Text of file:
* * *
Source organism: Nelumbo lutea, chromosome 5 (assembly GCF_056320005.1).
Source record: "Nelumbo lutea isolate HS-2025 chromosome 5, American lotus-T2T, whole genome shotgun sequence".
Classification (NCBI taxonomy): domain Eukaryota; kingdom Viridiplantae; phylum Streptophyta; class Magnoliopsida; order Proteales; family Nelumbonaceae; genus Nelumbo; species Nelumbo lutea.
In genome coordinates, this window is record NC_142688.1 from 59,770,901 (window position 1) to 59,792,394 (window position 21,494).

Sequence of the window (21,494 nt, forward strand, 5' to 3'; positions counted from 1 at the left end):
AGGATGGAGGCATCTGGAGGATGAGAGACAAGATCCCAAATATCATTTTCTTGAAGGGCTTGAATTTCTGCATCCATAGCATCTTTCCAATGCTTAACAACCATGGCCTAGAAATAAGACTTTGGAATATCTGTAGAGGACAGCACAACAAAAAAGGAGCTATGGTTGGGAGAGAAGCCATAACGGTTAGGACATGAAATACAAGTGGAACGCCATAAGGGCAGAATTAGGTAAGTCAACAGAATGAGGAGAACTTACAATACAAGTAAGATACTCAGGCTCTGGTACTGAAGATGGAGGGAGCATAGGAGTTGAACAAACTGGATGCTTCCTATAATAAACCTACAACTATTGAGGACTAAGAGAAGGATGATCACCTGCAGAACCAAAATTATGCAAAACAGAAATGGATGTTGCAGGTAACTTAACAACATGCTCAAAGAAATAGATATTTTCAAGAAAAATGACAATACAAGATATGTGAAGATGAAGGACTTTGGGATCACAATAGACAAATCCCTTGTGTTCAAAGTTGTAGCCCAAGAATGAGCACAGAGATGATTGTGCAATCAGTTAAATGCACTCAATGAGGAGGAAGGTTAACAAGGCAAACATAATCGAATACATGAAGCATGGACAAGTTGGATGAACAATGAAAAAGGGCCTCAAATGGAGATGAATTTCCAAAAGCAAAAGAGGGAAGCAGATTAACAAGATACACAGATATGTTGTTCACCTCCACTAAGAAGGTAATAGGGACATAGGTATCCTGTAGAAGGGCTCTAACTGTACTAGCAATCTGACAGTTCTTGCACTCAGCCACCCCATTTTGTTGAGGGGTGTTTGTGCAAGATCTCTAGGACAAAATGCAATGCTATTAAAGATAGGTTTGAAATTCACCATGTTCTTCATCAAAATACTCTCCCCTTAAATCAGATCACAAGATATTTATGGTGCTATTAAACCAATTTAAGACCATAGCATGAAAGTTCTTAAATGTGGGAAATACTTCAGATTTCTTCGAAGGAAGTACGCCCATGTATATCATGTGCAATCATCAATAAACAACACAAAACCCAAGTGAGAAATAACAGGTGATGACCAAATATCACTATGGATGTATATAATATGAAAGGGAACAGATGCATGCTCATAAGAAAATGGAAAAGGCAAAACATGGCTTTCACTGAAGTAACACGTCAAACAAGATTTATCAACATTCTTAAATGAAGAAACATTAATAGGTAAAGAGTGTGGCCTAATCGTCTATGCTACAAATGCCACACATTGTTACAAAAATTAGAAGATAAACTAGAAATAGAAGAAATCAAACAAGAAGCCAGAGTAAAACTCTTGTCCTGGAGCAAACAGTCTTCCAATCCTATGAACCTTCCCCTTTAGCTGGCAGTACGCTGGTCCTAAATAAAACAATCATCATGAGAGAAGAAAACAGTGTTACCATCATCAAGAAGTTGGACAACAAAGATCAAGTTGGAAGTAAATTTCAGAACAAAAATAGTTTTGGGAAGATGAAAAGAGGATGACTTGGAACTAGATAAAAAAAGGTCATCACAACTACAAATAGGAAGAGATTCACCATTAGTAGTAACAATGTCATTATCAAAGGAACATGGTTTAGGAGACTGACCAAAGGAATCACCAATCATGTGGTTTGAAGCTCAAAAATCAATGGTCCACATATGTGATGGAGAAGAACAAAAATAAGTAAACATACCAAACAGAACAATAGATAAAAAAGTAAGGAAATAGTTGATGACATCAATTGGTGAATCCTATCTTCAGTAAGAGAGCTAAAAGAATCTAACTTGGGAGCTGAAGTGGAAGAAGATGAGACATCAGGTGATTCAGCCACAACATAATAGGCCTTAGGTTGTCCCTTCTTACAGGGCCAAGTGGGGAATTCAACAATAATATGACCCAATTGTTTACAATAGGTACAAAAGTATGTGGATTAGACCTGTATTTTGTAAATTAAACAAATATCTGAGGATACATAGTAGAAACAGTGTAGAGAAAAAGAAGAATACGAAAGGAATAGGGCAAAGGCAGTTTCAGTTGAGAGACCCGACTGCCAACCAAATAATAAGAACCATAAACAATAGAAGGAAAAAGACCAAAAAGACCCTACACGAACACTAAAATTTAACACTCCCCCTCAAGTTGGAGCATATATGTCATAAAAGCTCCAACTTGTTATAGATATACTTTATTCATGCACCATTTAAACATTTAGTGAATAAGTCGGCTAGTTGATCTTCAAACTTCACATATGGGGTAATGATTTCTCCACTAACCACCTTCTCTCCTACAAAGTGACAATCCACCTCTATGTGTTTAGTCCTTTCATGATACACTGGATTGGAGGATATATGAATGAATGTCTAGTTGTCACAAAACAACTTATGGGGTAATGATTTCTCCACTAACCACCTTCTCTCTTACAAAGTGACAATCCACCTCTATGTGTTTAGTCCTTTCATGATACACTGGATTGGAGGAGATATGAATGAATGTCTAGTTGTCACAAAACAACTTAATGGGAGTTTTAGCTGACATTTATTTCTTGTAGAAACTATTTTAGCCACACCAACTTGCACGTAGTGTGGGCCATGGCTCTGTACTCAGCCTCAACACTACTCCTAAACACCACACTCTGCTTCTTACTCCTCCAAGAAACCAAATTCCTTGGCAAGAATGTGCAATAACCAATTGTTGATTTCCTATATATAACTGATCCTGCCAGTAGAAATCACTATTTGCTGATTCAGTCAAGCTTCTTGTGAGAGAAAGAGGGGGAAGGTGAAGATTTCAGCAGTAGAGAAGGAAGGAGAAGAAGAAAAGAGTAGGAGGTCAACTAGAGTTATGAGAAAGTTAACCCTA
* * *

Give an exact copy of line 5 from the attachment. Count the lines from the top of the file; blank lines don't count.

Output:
Sequence of the window (21,494 nt, forward strand, 5' to 3'; positions counted from 1 at the left end):